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Lawmakers Want Legal Protections For Universities That Research Marijuana

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A bipartisan group of lawmakers on Capitol Hill is asking House leadership to protect universities that conduct research on marijuana from being penalized under federal law.

In a letter sent to the chairwoman and ranking member of a House education appropriations subcommittee, Rep. Joe Neguse (D) and 25 colleagues wrote that “there are a multitude of higher education institutions conducting a range of cannabis-related research, including many in our districts, who prefer for future developments to occur through an accredited educational setting.”

Neguse and lead co-author Rep. Kelly Armstrong (R-ND), along with the other lawmakers, requested that the subcommittee include specific language in the fiscal year 2020 Labor-Health and Human Services appropriations bill that would prohibit the U.S. Department of Education from withholding federally appropriated dollars from universities that are researching cannabis.

“Formal research is especially important as more states legalize medical marijuana,” the letter states. “We need medical professionals who are equipped with the knowledge to discuss competently issues surrounding cannabis and health. Evidence-based research regarding cannabis ought to be encouraged in academic settings, not discouraged.”

“Our constitutional framework has afforded the whole nation the chance to allow states to differ on many matters of public policy, including cannabis. As a result, that same framework should be extended to the protection of research of cannabis at higher education institutions.”

Other lawmakers signing the letter to the House Subcommittee on Labor, Health and Human Services, Education and Related Agencies include Reps. Earl Blumenauer (D-OR), Tulsi Gabbard (D-HI), Matt Gaetz (R-FL), Hakeem Jeffries (D-NY), Ro Khanna (D-CA), Barbara Lee (D-CA),Ted Lieu (D-CA), Ed Perlmutter (D-CO), Dina Titus (D-NV) and Don Young (R-AK).

The letter notes that there are many universities that are interested in pursuing scientific and observational research into the marijuana plant, but that the threat of having funds withheld has presented “an undue hurdle for many academic institutions.”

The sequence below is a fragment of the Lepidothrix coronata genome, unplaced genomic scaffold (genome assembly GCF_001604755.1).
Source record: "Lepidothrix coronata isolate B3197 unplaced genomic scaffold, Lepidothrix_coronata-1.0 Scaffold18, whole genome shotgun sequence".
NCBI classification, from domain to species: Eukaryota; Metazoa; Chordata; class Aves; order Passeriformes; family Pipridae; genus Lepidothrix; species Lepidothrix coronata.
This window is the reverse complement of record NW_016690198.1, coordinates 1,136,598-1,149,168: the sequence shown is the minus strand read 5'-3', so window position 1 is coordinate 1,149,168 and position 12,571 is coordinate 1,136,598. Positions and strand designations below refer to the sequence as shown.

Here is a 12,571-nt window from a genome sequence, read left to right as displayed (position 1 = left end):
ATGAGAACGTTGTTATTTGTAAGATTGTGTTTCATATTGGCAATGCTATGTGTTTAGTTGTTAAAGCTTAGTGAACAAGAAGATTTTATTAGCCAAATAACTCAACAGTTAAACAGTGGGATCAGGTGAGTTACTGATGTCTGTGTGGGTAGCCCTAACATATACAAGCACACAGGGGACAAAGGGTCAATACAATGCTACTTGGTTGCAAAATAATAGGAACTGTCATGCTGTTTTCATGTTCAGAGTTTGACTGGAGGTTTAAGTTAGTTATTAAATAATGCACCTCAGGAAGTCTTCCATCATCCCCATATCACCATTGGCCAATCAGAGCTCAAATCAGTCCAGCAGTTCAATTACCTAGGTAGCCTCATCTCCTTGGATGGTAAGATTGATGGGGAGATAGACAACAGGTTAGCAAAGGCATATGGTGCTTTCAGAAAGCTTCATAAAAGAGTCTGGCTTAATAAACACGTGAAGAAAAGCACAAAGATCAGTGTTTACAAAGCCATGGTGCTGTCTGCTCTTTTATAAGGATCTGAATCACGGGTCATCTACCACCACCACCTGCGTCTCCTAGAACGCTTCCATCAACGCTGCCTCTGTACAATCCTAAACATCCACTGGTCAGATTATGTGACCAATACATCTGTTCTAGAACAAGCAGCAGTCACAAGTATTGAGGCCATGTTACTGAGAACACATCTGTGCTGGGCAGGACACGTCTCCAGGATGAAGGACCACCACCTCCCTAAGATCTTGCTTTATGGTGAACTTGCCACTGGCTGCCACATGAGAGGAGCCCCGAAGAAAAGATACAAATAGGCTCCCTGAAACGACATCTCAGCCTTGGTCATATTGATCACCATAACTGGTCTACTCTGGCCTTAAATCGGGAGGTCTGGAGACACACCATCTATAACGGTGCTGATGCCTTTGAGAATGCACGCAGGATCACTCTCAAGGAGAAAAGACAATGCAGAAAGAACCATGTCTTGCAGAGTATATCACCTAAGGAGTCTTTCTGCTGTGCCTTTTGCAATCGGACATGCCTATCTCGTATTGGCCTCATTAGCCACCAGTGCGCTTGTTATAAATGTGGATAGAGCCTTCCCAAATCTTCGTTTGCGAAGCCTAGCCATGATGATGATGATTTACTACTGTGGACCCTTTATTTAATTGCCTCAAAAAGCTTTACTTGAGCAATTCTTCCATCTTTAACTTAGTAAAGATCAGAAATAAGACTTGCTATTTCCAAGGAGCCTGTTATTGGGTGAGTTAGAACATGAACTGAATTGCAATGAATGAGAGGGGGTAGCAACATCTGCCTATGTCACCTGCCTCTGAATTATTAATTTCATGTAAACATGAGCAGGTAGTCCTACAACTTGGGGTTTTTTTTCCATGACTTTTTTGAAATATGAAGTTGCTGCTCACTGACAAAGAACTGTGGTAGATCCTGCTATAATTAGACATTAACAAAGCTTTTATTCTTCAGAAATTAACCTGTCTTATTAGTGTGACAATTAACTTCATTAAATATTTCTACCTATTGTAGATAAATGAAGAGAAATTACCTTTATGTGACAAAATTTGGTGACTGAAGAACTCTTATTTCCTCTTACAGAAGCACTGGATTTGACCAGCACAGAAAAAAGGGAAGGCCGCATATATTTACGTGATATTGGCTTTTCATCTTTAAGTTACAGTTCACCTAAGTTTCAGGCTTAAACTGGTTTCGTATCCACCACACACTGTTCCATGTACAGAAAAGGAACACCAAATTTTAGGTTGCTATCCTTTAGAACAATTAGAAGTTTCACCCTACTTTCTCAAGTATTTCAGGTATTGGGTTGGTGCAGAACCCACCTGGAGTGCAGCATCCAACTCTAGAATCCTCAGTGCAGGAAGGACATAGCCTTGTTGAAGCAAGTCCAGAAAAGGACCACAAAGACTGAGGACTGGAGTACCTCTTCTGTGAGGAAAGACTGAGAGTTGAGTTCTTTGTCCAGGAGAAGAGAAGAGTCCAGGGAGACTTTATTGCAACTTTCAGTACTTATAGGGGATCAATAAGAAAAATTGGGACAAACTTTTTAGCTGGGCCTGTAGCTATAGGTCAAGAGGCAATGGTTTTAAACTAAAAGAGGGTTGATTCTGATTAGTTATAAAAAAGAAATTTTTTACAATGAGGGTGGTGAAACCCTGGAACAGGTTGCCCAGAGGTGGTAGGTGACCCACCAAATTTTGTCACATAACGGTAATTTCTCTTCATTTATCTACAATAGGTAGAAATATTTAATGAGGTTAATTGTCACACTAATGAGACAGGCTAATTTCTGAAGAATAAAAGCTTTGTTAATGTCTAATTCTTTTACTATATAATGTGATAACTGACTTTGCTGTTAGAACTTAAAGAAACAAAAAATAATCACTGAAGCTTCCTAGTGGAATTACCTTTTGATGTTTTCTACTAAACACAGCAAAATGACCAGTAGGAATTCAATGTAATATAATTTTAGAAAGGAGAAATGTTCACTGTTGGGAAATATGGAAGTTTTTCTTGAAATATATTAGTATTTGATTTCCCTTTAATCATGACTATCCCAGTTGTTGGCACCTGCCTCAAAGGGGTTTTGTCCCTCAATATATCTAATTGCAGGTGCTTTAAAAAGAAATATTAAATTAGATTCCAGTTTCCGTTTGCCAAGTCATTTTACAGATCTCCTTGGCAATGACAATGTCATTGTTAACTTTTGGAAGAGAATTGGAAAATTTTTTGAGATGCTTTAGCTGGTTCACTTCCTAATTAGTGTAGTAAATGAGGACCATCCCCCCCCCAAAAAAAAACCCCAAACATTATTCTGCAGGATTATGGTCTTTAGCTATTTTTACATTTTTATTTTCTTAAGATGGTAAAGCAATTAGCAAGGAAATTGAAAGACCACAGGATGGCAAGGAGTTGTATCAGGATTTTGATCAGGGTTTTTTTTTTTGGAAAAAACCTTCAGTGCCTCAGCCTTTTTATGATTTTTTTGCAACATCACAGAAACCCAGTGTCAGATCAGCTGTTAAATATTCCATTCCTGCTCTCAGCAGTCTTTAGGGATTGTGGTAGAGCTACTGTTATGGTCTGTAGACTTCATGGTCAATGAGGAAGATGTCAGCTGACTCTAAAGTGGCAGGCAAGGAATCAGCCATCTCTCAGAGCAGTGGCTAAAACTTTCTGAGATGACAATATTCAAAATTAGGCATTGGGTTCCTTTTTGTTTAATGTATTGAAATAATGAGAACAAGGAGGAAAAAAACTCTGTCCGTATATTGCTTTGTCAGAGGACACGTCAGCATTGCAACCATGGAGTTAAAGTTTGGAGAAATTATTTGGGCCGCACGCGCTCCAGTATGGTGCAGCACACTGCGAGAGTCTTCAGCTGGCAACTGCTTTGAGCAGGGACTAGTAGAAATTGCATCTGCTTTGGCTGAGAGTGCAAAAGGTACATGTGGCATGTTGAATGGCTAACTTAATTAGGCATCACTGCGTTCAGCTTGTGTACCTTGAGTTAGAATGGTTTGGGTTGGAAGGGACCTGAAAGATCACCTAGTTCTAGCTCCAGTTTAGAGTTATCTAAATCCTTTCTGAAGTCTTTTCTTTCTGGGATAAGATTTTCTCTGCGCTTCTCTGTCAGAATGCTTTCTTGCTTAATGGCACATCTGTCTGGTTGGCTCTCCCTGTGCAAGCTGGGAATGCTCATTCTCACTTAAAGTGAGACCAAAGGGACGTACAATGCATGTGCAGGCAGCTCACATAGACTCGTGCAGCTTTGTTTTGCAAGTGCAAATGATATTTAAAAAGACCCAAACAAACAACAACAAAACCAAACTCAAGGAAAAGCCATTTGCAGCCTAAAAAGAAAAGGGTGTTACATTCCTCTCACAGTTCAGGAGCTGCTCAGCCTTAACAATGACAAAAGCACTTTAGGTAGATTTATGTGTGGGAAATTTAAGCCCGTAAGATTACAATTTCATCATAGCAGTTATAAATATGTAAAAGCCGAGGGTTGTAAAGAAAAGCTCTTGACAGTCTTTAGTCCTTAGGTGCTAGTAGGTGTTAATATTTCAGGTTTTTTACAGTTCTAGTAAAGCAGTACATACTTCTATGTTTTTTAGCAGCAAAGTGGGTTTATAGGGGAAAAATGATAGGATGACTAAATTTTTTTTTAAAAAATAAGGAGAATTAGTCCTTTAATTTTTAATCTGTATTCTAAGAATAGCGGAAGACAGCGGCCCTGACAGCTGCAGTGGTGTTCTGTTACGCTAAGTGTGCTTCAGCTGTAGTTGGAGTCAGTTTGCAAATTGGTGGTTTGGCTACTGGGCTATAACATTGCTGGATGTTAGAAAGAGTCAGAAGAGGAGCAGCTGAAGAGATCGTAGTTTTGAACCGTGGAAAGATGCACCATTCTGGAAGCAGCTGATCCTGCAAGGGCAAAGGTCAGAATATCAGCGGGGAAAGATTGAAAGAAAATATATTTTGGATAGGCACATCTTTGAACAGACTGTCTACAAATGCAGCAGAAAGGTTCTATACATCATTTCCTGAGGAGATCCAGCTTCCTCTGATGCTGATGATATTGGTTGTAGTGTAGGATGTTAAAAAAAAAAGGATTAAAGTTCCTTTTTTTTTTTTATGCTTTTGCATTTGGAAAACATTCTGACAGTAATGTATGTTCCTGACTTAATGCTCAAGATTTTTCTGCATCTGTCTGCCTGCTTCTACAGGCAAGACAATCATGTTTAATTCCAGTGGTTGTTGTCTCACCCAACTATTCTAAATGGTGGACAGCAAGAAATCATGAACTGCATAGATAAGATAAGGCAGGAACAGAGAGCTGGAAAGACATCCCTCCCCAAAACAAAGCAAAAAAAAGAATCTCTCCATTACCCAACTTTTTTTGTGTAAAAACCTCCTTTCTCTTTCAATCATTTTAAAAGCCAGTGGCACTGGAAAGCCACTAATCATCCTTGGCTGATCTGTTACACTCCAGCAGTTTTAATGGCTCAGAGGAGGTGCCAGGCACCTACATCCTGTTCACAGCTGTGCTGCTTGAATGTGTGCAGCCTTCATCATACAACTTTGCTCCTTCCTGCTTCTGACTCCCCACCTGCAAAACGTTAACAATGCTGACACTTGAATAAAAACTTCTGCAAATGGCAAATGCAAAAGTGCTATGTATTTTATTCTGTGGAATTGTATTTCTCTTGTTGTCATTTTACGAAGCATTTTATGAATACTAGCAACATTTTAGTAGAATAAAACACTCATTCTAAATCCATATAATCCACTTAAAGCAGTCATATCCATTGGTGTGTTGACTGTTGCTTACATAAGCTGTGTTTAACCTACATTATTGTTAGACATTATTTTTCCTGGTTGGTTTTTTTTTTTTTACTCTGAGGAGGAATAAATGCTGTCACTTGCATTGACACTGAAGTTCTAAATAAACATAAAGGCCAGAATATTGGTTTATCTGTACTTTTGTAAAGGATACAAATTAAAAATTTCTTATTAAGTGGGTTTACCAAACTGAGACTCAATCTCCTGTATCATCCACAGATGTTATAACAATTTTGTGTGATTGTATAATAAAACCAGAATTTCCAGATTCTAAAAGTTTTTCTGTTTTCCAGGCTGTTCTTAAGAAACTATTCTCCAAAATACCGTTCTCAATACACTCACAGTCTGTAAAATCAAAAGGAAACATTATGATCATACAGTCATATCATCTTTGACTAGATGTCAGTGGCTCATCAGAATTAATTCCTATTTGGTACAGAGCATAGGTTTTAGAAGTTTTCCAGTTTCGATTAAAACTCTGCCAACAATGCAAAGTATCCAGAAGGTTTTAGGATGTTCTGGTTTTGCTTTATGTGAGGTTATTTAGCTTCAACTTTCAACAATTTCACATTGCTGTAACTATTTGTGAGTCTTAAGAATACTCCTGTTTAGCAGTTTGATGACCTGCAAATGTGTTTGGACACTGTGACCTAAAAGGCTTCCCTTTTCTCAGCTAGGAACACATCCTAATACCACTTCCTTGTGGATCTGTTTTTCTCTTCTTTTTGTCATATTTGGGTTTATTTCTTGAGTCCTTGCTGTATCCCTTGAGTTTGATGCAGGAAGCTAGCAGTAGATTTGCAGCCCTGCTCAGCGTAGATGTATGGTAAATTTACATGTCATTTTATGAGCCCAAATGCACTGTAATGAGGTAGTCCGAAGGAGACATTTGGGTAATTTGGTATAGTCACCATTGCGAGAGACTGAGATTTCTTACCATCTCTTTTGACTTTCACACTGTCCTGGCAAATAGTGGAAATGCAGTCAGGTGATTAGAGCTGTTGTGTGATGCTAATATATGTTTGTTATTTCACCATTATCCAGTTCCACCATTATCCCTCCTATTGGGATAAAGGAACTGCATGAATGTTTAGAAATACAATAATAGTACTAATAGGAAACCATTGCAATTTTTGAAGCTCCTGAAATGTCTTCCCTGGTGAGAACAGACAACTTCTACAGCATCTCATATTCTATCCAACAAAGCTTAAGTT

As it stands, universities must comply with a drug-free schools law stipulating that they cannot manufacture, distribute, dispense, possess or use a federally controlled substance. The letter notes that the Department of Education has been silent on the issue, and that’s why the lawmakers are seeking action through the appropriations legislation.

The language they requested be included in the bill reads:

“None of the funds provided by this Act or provided by previous Appropriations Acts to the Department of Education shall be withheld from an institute of higher education solely because that institute is conducting or is preparing to conduct research on marihuana as defined in 21 U.S.C. § 802 (16).”

“The roots of marijuana’s national criminalization run deep throughout the federal code and protecting American universities ability to research and understand the dynamic properties of cannabis is a commonsense next step for the Appropriations Committee to take,” Justin Strekal, political director for NORML, told Marijuana Moment.

Last year, Neguse won the seat of former Rep. Jared Polis (D-CO), a longtime marijuana reform champion on Capitol Hill, when he retired to run for Colorado governor.

“This is a great move for Rep. Neguse given his background in higher education and we look forward to what other new ideas he will bring to Congress,” Strekal said.

You can read the full letter below:

FY20 Cannabis Observational… by on Scribd

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Kyle Jaeger is Marijuana Moment's Sacramento-based senior editor. His work has also appeared in High Times, VICE and attn.

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